The new Mazda5 that debuts in Geneva will be more fuel-efficient than the current model and is the first production vehicle to adopt Mazda's Nagare design philosophy. A set of wavy ridges on each side of the compact minivan is part of that new philosophy--Nagare is the Japanese word for "flow." U.S. power trains have not been announced, and Mazda hasn't decided whether start-stop technology will be used in the U.S. version. The Mazda5 is scheduled to go on sale in Europe this fall with a U.S. launch early next year.
At the Detroit auto show in January, Mercedes-Benz showed the Rising Car sculpture, whose sweeping lines, muscular wheel haunches and pronounced grille previewed the new CLS sedan as well as a fresh design language for the German premium brand. In Geneva, the sculpture will come to life as the second-generation CLS concept.
Mini's new Countryman SUV is a more ruggedly styled version of the traditional Mini hatchback with optional all-wheel drive. Expanding Mini's lineup is part of owner BMW's bid to boost the brand's profitability. The Countryman is Mini's fourth model as well as its first four-door car. The Countryman will be offered with three gasoline and two diesel engines. In Europe, it will have technologies such as brake energy regeneration and a stop-start system to reduce fuel consumption. BMW has not yet announced whether the United States will get these technologies.
Mitsubishi's ASX compact crossover is a European-spec version of the RVR, which is on sale in Japan. The ASX will launch in Europe in late spring; the United States will get a version this fall.
With its new Juke crossover, Nissan aims to offer a sporty alternative to hatchbacks. In the United States, the Juke will be positioned below the Rogue crossover.
The front-wheel-drive Juke will be the brand's third crossover, following the Rogue and the larger Murano. The Juke will go on sale in Japan in the summer, in Europe at the end of September and in North America in the fall.
Nissan also will unveil a subcompact car that it plans to sell in the United States for about $10,000. According to the company, its so-called Global Compact Car will replace the long-running Micra subcompact in markets outside the United States, including Europe and Southeast Asia.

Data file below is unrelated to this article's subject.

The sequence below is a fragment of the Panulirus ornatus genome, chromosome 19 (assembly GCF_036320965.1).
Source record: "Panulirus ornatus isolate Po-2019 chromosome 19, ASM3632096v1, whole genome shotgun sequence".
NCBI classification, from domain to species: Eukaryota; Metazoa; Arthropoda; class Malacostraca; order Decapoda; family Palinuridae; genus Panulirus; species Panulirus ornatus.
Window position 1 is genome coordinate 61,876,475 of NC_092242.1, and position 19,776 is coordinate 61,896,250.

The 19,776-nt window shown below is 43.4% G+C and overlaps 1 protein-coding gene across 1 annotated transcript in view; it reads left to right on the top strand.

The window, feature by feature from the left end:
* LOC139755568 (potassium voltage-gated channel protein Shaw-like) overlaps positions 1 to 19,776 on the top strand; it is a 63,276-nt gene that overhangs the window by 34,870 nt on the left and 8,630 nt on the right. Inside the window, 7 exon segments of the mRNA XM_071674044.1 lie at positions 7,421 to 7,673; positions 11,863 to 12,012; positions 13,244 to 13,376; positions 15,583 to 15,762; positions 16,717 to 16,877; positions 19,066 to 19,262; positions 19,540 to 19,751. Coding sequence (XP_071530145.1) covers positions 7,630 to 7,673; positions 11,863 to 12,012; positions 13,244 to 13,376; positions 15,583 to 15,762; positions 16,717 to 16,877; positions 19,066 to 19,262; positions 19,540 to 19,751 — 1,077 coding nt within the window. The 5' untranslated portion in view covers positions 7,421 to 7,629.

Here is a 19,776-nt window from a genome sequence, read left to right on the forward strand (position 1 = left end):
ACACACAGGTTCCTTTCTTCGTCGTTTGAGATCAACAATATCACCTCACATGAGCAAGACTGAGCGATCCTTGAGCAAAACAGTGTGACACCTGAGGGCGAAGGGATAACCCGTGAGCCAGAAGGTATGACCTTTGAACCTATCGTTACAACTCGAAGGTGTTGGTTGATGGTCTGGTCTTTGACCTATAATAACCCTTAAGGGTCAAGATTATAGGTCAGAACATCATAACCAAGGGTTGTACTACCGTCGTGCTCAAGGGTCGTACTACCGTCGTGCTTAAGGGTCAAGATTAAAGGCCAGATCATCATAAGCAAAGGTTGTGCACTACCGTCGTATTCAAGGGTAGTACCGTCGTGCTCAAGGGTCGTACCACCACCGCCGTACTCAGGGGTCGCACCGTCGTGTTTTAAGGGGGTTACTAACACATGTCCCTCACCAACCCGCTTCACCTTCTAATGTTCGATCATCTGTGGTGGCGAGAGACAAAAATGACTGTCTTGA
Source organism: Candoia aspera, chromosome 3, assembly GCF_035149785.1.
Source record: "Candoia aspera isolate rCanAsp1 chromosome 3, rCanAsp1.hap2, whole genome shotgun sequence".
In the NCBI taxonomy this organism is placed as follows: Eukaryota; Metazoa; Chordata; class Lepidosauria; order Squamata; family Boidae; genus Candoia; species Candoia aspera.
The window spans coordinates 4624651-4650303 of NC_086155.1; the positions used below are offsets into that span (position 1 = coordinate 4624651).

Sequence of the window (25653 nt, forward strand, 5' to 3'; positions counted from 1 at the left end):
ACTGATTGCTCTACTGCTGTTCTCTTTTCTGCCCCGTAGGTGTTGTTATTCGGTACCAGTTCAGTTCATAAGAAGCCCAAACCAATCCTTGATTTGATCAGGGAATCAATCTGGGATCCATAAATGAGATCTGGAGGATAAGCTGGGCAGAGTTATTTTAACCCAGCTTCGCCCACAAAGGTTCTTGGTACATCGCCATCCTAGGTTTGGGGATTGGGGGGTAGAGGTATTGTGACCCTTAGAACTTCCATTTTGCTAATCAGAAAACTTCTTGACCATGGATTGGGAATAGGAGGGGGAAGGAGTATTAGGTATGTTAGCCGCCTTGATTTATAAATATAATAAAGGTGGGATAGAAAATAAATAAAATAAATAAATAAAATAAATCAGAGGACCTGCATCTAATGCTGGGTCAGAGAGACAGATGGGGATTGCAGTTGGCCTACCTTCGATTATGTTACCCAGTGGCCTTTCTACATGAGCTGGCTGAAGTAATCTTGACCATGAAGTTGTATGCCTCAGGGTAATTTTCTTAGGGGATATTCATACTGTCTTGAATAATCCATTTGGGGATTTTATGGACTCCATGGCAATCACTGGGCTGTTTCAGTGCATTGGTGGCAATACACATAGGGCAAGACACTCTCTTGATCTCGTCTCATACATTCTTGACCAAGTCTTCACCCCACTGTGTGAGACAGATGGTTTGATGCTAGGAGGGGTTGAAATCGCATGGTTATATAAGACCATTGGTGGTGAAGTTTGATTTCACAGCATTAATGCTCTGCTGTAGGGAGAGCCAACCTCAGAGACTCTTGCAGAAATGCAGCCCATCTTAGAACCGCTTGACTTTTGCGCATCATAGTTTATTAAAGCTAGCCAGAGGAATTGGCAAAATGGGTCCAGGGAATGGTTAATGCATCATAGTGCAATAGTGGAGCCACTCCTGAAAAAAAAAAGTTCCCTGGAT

Porsche will show the 911 GT3 R Hybrid in Geneva, a car designed to explore the potential of hybrid drivetrains in a racing environment. The car, based on Porsche's 911 GT3 RSR, uses an advanced new electromechanical flywheel system in place of a conventional battery to provide electrical energy to a pair of 60-kilowatt motors. The two motors assist the engine--a 480 horsepower, naturally aspirated, 4.0-liter version of Porsche's traditional flat-six unit.
Porsche's second-generation Cayenne SUV, which also debuts in Geneva, will be lighter and slightly shorter than the current bulky-looking model. It will be offered with a gasoline-electric hybrid power train.
Volkswagen will debut its new Touareg SUV, VW's first showroom model to offer a gasoline-electric hybrid drivetrain. To improve fuel economy, the new Touareg is lighter and sits lower than the current model.
Volvo hopes its new S60 will better compete with rivals from BMW and Audi. The Swedish brand touts the S60 as a four-door coupe, and the production S60 is similar to the eye-catching concept unveiled at the 2009 Detroit auto show. Buyers in the United States can choose between two chassis setups: a softer comfort chassis or a sportier dynamic chassis. According to Volvo, it plans to sell about 90,000 of the new S60 a year globally, with about 30,000 sales in North America.